Sacramento-based GOP political consultant Jeff Randle said that the Republicans “had to show incremental progress [Tuesday] night and we did that by winning with really good candidates.” Randle, who helps recruit viable candidates through the Trailblazers program, credited the party’s successes to its newfound emphasis on “finding candidates that match their districts.” The best example may be Senator Andy Vidak, a Spanish-speaking cherry farmer from the San Joaquin Valley. Though Democrats enjoy a 20-point voter-registration edge in Vidak’s heavily Latino district, voters in the politically moderate farm region tend to favor independence. Vidak, a cowboy hat-wearing conservative populist, beat his Democratic rival, Fresno school board trustee Luis Chavez, by 10 points.

Republicans also held a senate seat that many pollsters and professional political operatives predicted they would lose. Anthony Cannella, the former mayor of the San Joaquin Valley city of Ceres and son of former Democratic state assemblyman Sal Cannella, prevailed in part by drawing union support away from his Democratic challenger, Shawn Bagley. And Republicans scored a key win in ethnically diverse and politically competitive central Orange County, where county supervisor Janet Nguyen won a state senate seat in a race in which Republicans effectively tapped Asian support. Asians now represent 12 percent of California voters, and they turn out in higher percentages than many other ethnic groups. So Nguyen was another GOP candidate who matched well with her district.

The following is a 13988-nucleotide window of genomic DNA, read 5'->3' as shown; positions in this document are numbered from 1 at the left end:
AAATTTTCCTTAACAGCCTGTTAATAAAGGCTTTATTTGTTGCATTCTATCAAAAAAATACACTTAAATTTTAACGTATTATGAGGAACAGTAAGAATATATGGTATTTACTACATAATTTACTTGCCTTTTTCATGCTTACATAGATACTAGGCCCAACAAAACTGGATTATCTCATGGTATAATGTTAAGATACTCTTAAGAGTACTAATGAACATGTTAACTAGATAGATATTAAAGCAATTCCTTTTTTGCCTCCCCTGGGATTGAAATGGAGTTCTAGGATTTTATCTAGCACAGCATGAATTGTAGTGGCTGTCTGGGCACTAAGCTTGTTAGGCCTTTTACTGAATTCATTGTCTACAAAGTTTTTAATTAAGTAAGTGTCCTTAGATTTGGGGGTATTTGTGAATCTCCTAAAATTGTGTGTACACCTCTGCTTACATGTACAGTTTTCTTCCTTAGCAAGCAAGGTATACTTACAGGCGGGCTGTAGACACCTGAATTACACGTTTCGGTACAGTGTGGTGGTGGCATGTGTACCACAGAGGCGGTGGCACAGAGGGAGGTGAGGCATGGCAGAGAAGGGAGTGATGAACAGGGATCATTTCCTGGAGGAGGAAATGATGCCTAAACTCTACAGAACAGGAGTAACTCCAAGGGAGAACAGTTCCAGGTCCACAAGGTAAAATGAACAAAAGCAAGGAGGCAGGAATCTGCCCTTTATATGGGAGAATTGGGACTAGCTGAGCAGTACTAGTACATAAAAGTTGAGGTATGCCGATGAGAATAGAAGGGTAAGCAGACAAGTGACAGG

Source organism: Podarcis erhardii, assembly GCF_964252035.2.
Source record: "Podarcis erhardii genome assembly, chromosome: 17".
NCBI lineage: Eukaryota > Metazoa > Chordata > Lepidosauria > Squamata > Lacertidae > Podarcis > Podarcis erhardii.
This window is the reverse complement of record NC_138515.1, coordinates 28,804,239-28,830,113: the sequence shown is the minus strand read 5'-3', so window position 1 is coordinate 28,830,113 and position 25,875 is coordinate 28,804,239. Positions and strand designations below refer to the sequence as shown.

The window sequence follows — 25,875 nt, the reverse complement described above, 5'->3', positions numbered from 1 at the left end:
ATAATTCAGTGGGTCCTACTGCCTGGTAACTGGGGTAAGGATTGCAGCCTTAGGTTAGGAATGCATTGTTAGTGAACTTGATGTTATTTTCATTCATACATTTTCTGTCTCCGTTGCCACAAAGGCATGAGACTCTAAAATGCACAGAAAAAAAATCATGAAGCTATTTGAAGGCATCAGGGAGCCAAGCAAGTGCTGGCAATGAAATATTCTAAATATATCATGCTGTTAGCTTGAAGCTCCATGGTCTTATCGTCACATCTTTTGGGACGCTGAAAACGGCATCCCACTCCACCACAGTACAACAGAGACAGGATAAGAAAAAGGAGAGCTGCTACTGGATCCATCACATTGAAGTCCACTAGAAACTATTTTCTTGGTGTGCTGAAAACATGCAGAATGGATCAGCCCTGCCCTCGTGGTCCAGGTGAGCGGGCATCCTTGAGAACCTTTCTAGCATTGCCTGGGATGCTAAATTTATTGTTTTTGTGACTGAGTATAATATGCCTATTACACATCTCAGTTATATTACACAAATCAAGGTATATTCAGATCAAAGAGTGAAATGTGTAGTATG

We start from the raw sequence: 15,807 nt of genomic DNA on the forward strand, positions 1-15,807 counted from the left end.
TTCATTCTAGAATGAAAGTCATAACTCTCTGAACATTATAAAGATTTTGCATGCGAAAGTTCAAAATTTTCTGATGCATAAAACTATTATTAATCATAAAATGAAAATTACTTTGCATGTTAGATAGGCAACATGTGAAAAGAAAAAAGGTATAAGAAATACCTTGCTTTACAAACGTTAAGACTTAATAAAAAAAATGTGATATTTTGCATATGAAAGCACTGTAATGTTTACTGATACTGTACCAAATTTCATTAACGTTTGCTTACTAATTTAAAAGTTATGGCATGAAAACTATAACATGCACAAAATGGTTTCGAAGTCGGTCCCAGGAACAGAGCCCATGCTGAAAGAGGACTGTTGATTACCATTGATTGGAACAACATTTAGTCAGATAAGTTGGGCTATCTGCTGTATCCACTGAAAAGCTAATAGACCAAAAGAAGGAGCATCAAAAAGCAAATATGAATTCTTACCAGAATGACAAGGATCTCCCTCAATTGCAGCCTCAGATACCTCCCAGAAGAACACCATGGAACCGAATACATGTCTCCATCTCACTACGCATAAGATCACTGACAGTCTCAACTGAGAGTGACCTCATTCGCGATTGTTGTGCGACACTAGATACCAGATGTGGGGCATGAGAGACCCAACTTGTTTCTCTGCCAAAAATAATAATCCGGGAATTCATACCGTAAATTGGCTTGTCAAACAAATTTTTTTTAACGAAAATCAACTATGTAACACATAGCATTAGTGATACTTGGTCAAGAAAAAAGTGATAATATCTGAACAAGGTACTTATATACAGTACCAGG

In the assembly, the Republicans did well in all but one of their targeted races. In the eastern Bay Area, the socially moderate Catherine Baker took a hard line on public-employee unions, strongly opposing the 2013 Bay Area Rapid Transit strike in a district that spans Orinda and Walnut Creek east of the Berkeley Hills to the Tri-Valley—in other words, a district full of voting commuters hard hit by two four-day work stoppages in July and October of last year. Pending a final count of absentee and provisional ballots, Baker leads Democrat and union activist Tim Sbranti in the contest for an open assembly seat. Retired police officer Tom Lackey unseated the Democratic incumbent in the Palmdale area, and Korean-American Young Kim, a former staffer for veteran Republican congressman Ed Royce, ousted incumbent assemblywoman Sharon Quirk-Silva, 56 percent to 44 percent, in northern Orange County.